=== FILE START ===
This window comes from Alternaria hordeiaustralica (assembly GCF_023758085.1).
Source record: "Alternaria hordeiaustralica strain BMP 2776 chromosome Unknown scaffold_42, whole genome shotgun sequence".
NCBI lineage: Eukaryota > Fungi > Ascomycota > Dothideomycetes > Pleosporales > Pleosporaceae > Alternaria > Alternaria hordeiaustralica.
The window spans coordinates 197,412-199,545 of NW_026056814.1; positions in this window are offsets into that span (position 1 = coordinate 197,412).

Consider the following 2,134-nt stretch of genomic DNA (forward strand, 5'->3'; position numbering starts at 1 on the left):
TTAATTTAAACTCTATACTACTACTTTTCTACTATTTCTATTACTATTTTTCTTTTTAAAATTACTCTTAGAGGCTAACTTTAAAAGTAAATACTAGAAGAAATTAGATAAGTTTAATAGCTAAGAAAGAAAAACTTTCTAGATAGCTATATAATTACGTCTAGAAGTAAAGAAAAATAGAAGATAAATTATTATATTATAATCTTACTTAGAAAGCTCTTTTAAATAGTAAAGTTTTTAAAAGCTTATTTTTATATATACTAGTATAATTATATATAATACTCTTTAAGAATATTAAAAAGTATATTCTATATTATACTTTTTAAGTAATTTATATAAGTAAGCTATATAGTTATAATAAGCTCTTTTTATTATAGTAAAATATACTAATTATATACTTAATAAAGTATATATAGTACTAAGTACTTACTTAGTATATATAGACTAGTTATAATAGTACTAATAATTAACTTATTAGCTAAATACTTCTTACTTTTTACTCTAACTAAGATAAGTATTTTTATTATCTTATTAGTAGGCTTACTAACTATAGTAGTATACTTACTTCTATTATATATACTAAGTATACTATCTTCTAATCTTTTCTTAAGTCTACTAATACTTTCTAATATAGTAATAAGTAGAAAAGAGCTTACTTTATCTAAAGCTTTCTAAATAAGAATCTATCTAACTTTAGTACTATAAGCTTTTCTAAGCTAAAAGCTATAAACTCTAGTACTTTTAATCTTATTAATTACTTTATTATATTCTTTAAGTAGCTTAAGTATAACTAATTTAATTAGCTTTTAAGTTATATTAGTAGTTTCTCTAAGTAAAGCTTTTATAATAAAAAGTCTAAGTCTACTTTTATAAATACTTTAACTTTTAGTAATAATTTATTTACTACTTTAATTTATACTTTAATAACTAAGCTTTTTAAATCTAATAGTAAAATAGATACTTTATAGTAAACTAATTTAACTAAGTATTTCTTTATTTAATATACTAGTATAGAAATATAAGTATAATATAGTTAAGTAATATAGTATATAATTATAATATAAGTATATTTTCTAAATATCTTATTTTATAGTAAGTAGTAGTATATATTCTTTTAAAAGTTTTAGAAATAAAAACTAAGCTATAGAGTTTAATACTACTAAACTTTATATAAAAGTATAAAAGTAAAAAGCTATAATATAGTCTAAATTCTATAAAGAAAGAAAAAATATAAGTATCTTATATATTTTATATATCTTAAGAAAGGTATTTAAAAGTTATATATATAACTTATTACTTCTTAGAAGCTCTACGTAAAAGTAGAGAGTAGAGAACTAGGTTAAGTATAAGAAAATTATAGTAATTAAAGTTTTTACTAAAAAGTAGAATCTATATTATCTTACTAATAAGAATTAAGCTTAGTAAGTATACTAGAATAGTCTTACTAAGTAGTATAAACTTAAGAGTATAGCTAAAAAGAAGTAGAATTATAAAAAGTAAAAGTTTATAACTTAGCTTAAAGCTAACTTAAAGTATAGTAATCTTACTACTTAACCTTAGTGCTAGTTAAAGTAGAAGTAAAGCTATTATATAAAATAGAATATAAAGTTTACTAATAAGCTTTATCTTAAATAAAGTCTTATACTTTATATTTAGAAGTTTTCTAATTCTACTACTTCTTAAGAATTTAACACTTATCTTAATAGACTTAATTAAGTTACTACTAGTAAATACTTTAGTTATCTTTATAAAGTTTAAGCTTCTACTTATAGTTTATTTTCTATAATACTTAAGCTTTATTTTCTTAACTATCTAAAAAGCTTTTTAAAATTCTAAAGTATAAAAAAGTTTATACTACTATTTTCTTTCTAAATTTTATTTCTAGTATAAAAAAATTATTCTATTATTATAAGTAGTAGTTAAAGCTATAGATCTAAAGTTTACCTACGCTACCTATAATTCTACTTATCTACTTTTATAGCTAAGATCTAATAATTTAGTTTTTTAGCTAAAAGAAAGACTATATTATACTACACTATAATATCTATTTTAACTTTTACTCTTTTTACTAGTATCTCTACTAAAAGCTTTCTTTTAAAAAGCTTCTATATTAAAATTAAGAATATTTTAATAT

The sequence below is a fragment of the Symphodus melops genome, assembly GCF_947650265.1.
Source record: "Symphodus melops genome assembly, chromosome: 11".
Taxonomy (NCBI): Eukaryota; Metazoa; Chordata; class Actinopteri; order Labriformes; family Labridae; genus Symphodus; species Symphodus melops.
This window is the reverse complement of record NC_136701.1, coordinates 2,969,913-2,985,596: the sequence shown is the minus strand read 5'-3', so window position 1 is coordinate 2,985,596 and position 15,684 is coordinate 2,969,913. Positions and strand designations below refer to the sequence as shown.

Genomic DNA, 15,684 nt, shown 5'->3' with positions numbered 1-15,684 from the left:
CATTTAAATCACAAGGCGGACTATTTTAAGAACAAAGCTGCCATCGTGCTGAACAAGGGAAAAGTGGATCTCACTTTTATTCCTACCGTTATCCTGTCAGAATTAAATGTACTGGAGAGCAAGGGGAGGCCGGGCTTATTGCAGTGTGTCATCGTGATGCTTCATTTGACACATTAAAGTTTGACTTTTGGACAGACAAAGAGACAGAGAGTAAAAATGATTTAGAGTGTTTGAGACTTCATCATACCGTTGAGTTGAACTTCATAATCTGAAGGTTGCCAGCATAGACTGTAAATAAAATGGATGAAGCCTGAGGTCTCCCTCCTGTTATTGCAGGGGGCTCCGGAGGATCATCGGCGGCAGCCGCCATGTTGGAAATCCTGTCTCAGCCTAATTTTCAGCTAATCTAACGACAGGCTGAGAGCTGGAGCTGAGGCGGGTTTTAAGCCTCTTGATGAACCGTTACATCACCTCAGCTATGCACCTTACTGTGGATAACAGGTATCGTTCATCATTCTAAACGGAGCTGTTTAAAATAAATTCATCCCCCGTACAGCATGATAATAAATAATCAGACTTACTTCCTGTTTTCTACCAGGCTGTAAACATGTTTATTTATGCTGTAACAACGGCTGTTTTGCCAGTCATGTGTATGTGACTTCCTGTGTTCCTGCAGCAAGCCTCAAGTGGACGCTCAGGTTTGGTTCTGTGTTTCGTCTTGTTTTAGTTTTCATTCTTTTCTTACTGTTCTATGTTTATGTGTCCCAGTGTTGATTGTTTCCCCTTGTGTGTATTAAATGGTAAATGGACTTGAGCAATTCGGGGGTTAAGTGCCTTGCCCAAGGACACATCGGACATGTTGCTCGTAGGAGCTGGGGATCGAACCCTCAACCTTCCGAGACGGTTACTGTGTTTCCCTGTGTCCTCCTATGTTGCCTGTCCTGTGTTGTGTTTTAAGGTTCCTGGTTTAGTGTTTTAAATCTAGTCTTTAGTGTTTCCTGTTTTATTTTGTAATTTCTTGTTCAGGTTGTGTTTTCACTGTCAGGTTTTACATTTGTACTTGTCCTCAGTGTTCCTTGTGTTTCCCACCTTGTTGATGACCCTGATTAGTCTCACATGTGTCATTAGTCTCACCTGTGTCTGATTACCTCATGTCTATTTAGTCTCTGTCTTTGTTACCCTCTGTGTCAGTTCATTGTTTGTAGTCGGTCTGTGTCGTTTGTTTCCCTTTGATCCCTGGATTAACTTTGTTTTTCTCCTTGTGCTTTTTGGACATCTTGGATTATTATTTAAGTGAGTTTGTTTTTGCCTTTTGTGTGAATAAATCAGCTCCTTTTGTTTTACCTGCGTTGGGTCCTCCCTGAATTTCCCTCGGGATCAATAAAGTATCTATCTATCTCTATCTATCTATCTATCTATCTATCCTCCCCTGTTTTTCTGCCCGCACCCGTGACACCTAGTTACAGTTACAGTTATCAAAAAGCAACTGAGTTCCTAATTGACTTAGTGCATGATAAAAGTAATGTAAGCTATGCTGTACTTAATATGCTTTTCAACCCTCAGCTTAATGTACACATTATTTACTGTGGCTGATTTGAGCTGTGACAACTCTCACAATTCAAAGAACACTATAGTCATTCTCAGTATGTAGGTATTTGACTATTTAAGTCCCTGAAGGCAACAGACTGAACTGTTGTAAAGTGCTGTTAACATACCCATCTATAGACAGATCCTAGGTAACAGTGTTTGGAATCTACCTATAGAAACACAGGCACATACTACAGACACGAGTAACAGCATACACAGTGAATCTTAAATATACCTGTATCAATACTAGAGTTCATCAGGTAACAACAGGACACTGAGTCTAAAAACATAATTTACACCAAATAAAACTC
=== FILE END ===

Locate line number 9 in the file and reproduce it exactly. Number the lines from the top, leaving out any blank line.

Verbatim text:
Taxonomy (NCBI): Eukaryota; Metazoa; Chordata; class Actinopteri; order Labriformes; family Labridae; genus Symphodus; species Symphodus melops.